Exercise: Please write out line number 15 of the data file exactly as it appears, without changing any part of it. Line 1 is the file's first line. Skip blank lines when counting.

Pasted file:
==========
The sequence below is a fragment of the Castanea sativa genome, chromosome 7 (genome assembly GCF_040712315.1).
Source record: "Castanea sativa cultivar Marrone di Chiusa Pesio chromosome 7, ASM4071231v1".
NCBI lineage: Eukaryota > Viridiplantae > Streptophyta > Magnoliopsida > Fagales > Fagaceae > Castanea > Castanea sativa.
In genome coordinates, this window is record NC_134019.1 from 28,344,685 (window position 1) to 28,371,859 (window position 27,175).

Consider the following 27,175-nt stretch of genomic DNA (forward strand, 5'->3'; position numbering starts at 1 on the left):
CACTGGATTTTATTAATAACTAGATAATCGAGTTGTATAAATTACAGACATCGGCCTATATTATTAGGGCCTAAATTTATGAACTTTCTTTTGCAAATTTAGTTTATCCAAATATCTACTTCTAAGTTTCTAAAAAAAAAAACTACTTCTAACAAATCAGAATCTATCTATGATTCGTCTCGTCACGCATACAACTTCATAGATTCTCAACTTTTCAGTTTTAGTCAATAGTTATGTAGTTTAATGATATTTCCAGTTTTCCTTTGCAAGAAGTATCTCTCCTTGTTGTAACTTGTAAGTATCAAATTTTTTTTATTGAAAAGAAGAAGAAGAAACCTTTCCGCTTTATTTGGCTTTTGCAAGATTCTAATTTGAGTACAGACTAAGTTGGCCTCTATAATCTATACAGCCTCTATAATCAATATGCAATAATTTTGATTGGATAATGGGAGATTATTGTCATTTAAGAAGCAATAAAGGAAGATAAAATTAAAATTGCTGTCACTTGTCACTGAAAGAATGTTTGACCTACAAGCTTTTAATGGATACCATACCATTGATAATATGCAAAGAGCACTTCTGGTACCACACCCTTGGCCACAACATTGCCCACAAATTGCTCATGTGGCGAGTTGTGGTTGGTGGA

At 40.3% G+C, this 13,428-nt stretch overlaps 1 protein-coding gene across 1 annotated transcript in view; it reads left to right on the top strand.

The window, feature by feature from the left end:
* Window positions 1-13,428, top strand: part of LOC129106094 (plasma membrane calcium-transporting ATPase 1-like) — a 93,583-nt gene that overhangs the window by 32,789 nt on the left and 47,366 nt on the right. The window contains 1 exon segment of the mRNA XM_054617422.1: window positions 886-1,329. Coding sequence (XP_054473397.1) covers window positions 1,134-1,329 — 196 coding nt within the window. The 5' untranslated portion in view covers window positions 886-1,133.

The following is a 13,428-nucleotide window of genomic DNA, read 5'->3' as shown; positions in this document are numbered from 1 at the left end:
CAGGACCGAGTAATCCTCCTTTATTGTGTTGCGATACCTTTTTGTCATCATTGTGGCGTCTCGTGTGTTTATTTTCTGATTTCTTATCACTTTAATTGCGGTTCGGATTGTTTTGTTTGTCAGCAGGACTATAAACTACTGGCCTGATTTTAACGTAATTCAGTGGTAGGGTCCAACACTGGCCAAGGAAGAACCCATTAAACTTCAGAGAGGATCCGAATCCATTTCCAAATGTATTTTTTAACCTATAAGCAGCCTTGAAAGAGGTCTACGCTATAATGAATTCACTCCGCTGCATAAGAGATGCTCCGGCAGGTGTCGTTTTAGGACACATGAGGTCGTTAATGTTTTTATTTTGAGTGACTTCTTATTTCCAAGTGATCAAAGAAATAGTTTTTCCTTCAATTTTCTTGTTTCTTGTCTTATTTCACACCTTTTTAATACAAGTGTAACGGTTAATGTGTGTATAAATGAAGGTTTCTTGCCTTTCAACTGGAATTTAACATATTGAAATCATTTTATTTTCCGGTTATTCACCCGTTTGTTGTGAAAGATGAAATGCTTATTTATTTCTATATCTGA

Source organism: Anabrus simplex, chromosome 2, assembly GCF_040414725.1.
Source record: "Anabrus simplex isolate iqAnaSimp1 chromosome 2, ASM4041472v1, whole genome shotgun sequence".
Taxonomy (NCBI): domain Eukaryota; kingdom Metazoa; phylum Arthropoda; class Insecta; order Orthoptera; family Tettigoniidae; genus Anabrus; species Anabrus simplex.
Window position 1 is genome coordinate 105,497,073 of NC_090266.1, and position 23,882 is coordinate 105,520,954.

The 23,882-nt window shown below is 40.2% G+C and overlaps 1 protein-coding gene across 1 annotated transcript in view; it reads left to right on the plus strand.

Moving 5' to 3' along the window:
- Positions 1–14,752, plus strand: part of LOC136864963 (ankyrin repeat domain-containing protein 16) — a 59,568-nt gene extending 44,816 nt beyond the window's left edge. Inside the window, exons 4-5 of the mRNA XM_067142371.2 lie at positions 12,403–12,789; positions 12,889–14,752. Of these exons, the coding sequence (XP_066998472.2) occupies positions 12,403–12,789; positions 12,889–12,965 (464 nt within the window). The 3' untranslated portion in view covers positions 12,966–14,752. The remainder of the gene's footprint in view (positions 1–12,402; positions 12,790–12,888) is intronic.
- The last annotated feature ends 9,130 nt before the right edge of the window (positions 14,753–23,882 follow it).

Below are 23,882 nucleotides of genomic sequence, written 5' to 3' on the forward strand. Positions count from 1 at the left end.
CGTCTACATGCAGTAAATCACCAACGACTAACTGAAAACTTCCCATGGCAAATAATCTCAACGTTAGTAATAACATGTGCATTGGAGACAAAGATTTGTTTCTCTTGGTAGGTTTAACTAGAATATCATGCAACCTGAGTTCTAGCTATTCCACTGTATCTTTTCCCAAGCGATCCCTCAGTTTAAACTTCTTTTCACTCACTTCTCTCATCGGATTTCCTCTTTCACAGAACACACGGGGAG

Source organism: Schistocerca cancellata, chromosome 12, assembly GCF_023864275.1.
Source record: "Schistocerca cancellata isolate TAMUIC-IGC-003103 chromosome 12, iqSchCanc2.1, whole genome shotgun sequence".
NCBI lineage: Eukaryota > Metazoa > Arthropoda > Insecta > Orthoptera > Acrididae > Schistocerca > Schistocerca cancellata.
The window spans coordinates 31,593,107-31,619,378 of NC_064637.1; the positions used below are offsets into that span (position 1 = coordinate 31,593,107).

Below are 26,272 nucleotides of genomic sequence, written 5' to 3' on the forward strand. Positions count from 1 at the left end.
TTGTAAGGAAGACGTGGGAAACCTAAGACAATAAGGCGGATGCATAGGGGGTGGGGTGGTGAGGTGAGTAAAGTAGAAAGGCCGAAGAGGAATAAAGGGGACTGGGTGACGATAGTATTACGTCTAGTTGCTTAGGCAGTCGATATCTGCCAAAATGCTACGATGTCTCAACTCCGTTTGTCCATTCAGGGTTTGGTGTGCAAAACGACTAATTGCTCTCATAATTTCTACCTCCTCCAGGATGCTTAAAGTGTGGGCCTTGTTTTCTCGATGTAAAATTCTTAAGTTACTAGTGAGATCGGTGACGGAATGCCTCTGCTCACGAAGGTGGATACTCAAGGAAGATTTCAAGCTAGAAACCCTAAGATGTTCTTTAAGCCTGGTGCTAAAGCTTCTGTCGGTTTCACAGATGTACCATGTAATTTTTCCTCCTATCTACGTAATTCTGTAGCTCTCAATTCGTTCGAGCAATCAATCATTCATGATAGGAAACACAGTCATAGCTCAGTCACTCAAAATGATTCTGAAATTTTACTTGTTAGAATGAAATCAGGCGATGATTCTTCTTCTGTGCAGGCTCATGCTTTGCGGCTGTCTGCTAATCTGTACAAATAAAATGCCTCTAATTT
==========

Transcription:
Window position 1 is genome coordinate 105,497,073 of NC_090266.1, and position 23,882 is coordinate 105,520,954.